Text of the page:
A few years after the movement began, travelers would come to the town in the valley but would stand in confusion when they found no people, no houses, no town, at the end of the lonely highway. They found only the little stream as it slid patiently between the stones of the streambed toward its eventual destination at the coast. These travelers would remark and shout upon hearing that, having made their way through the length of the valley and starting the climb into the highlands, the townsfolk had given up building houses altogether and now kept themselves in little huts that lent themselves more readily to the constant tearing down and rebuilding if those people and their habits. There came a time, as well, where the people found it more appropriate to give up their huts for the warmth and comfort of tents, as the stony plains of the plateau did not lend themselves to the building of foundations and wooden frames. They took up spears and arrows and dedicated themselves to the chasing and killing of the noble caribou, and fashioned their hides into coverings for those little tents that had become their homes. They ate of the caribou and became masters of harvesting their milk for the making of many fine cheeses and dishes, and there came a moment where the people thought to follow the caribou away to the south in their great migration. However, the people decided against it, for they could not bear to leave the little stream for long.

They continued upstream, raising their young and teaching them in the ways of building strong tents and hunting the caribou when they were near. Travelers came few and far between along that cracked and dusty road now, and when they did they brought with them great spyglasses and binoculars to glimpse the people from the roadside. They watched as though watching film, passively, never thinking to interact or interject; not knowing that they could ever reach those townsfolk who once lived so near to the sea. The travelers watched and read magazines and talked among themselves about what pretty, colorful houses the people used to live in back when this was a real town, and eventually they would pack up their cars and return home, leaving their names written on the road sign in permanent marker and leaving little bags of garbage along the roadside to be inspected by the birds and rats once they drove away. Eventually the travelers stopped coming to the Silver Valley altogether, writing it off as a waste of time after reading the poor reviews from previous visitors and choosing other, more interesting venues to explore.

It is only natural, then, that nobody was watching when the people stopped building their tents and began to sleep under the stars in the open air. No outsiders witnessed when they stopped eating the flesh of the caribou and started eating among the caribou, grazing slowly on their hands and knees over the ancient plateau, holding their noses high in anticipation when a whisper of wolves came whistling through the crowd. As with all things, the interest in those people returned, and the new generation of travelers found their way to the old sign post at the end of the broken road, signing their own names and leaving their own garbage and watching through high-powered telescopes as the townsfolk loped naked over the plains, chasing and playing and laughing in their learned language. Many of the travelers wrote stories about the townsfolk and their ways, using them as allegory in great, sweeping tales of fiction, but sales were poor and those authors eventually took up more fruitful careers in finance and advertising, but they continued watching with renewed interest because by that time everybody knew of the people that had once lived in the valley.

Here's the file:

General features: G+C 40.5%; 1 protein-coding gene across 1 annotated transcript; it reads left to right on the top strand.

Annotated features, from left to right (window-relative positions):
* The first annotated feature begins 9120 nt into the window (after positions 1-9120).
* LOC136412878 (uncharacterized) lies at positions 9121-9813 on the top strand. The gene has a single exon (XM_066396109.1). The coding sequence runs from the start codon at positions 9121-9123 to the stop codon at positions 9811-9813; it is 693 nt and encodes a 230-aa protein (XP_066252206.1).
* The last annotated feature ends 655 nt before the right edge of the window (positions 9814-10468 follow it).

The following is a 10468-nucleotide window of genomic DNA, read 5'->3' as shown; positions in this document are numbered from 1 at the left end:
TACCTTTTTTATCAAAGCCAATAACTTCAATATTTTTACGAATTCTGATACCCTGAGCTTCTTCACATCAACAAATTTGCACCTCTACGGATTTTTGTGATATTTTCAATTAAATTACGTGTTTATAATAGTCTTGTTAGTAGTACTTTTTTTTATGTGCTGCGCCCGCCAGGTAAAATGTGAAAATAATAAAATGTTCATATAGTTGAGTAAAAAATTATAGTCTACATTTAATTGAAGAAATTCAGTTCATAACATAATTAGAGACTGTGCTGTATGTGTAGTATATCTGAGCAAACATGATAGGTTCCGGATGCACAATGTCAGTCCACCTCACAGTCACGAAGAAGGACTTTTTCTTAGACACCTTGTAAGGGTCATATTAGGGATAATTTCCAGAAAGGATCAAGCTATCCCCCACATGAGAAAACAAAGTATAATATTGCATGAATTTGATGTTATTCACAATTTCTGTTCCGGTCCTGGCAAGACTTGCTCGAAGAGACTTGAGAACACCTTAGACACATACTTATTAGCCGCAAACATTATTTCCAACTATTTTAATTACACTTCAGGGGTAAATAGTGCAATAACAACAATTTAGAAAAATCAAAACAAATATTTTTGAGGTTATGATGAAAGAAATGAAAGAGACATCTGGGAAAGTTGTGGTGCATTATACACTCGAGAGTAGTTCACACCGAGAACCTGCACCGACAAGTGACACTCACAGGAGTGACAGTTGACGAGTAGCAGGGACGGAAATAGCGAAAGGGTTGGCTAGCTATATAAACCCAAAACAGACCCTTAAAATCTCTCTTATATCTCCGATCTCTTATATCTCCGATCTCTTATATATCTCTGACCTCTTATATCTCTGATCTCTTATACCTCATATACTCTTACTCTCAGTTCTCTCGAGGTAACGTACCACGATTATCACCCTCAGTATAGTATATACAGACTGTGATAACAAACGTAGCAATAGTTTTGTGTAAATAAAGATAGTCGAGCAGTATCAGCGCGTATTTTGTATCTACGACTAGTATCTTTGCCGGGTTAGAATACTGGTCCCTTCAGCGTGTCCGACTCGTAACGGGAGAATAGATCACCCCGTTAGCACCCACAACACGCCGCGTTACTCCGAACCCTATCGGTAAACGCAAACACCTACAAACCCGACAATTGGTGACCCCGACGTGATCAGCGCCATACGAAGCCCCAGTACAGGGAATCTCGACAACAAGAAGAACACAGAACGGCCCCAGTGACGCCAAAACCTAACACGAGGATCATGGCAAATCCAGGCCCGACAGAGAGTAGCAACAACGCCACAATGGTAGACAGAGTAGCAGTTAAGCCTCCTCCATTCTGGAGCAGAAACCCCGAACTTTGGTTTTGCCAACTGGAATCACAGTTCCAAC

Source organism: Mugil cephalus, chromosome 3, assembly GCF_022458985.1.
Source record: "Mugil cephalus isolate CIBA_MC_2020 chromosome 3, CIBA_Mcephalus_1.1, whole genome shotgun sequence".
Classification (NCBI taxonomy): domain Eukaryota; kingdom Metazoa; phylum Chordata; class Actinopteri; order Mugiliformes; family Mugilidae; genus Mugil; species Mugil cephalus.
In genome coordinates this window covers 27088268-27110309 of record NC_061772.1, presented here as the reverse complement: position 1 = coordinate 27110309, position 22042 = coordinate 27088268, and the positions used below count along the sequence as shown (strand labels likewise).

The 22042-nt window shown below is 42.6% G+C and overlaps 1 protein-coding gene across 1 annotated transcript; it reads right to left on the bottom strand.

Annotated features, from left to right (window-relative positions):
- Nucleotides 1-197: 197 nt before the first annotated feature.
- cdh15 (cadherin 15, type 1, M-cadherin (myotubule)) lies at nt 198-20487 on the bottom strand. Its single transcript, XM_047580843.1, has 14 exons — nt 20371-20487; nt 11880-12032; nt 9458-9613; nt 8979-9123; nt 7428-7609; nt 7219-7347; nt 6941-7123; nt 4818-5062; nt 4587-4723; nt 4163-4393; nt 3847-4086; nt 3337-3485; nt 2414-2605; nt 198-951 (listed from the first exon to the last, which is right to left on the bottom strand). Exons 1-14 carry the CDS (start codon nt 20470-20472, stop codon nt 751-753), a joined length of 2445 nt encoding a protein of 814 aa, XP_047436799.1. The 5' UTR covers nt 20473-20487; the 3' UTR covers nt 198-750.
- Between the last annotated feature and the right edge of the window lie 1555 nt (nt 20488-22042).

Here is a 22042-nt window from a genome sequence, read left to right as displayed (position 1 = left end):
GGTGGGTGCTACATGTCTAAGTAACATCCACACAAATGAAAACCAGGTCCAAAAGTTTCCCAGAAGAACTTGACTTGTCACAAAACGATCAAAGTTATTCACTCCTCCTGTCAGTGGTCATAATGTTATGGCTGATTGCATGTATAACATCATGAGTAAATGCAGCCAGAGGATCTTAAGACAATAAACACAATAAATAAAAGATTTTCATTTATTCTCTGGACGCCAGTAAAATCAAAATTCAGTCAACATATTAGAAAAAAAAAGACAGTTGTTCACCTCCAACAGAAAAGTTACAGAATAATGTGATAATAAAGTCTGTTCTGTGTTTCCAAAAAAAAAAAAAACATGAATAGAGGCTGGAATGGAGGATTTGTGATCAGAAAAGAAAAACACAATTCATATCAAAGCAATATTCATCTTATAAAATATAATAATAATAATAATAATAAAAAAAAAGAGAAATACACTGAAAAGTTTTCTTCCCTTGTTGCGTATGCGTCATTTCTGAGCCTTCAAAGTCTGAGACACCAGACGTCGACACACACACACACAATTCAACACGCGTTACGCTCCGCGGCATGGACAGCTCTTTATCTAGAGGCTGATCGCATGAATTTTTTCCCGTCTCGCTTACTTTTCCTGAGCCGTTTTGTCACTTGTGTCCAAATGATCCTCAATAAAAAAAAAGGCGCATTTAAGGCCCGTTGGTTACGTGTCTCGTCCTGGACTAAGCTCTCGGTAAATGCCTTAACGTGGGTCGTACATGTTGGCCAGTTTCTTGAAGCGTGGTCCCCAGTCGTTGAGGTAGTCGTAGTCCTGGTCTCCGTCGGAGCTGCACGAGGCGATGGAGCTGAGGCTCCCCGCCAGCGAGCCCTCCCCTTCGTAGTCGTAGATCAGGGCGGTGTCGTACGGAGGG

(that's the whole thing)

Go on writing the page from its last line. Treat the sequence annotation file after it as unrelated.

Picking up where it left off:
It is an unlikely turn of events, then, that nobody was watching at the moment the townsfolk reached the ridge of hills and disappeared into the woods, kicking off the last of their shoes and garments and they followed the stream into the perpetual shade of those hills to drink and sleep and play. Outcry came at the loss of the townsfolk, and the travelers slept by the roadside and wept, holding up candles throughout the night and calling their loved ones to say that it was all, finally, over. A few curious outsiders did eventually return to the old, rusted sign at the end of the dirt road, and wandered the valley in search of artifacts and trinkets to be kept in museums. Their efforts did eventually turn up little bags of petrified and ancient garbage, which were carefully tagged and organized and placed in glass cases to be photographed and studied for centuries to come in universities and colleges and internet forums.

Once the excavations were done and the crews returned home over the old path, the obscure few who returned to the valley sometimes searched out the little stream in hopes of drinking that clear, clean water that used to flow down from the hills, but with the passage of time it was hard to tell the streambed from the tracks of animals and excavating machines, and all of the water they could find was stagnant and muddy. The stream could no longer be found among the bushes and stones of the ancient valley, and as the patience of adventurous individuals waned, people stopped looking for it altogether, and instead turned to watch the rolling of waves along the coast with their backs turned to the memory of the little stream. Sometimes, they talk about the stream and the town and the people that lived there, and sometimes they still tell stories inspired by those poorly sold books of ages ago, but for the most part now, everybody is in agreement that it’s unlikely the stream was ever there in the first place.